Good News For Road Warriors: Wi-Fi Up High


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For all you heavy travelers, some good news crossed the wires today from United Airlines:

Chicago, June 6, 2005 -- United and Verizon Airfone have just become the first companies to receive Federal Aviation Administration (FAA) approval to install the necessary cabin equipment to enable passenger and crew use of wireless technology (Wi-Fi) devices on board a U.S. domestic commercial aircraft while inflight.

"Our research shows that connecting to the Internet is customers' most preferred form of communication to the ground, and this certification is a crucial step to bring this inflight wireless access to our customers," said Dennis Cary, United's senior vice president-marketing. "We are thrilled by this accomplishment and proud to lead the industry in North America with Verizon Airfone in this endeavor."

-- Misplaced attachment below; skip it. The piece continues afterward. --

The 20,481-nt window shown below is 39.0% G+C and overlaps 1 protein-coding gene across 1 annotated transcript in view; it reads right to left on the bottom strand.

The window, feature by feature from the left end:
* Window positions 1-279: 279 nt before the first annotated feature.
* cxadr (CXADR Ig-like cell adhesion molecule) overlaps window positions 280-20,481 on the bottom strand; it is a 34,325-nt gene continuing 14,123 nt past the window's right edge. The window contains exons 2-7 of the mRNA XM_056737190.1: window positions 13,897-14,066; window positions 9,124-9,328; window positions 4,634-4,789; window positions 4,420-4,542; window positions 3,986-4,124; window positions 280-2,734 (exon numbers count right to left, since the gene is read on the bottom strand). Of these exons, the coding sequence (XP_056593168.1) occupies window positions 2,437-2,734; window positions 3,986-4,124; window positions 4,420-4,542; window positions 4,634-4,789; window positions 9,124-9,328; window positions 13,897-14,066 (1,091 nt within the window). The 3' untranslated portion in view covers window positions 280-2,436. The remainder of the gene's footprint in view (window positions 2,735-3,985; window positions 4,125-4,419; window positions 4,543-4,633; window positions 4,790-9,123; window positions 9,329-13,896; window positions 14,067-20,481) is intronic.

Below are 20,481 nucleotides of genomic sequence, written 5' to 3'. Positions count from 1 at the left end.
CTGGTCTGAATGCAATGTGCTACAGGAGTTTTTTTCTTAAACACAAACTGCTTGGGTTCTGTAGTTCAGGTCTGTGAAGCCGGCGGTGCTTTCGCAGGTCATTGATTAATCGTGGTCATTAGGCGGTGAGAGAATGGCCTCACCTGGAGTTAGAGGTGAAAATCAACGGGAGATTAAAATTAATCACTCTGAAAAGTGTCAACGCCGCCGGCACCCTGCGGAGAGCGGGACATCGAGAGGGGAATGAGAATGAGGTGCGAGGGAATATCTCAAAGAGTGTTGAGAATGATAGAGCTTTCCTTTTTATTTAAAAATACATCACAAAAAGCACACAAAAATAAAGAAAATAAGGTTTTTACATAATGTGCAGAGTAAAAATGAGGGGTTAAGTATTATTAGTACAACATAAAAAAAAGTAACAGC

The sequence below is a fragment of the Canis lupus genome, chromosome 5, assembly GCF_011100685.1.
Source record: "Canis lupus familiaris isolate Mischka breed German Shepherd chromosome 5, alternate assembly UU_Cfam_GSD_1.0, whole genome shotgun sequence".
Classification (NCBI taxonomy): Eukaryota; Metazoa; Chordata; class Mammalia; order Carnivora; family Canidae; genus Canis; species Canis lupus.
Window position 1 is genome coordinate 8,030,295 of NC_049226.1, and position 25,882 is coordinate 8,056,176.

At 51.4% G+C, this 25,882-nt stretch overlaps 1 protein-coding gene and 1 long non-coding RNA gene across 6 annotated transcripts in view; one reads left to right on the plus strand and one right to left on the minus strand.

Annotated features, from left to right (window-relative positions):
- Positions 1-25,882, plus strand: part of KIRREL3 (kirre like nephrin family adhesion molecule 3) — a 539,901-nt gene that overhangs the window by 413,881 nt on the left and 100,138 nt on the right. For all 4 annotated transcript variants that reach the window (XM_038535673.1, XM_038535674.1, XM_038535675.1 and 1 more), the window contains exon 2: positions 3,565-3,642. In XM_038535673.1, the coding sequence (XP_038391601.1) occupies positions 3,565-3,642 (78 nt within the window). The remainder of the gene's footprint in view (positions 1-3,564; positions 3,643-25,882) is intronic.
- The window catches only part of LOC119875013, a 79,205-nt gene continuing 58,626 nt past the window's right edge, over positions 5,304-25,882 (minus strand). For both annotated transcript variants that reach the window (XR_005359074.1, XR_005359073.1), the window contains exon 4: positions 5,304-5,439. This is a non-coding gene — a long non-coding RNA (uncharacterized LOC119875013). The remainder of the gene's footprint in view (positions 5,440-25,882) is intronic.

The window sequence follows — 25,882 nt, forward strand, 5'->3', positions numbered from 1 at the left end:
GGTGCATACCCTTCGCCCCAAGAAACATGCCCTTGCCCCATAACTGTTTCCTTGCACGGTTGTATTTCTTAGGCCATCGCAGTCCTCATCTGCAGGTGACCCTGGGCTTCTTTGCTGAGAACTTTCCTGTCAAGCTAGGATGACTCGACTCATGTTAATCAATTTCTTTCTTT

Writes Peter Rojas at Computer Alchemy:

It really isn't the flying itself we're afraid of--it's the prospect of being without our nurturing tether to the Internet that makes us all nervous and agitated.

No kidding--especially when your favorite ballclub starts a game at the same time your flight takes off from New York to San Francisco. But we digress...

Alan Reiter at the Wireless Internet Caucus writes a bit more and notes a number of hurdles that United will have to jump before the service can go live. Still, he points out that airborne Wi-Fi opens more possibilities than just e-mail and IMing at 35,000 feet:

Onboard Internet access offers more than just data connections. For example, Connexion is fast enough to use with voice-over-IP. With a VoIP account, such as from Skype, it's possible to make phone calls for free in peer-to-peer mode.

So if you're a solution provider, the number of reasons to move your clients over to a Wi-Fi standard just increased manyfold.

This is far from widespread adoption of Wi-Fi by all major air carriers, but since the airline industry is largely a keeping-up-with-the-Joneses sector, it's only a matter of time. Next up: major metropolitan transit systems. In any event, the disconnected world continues to shrink.

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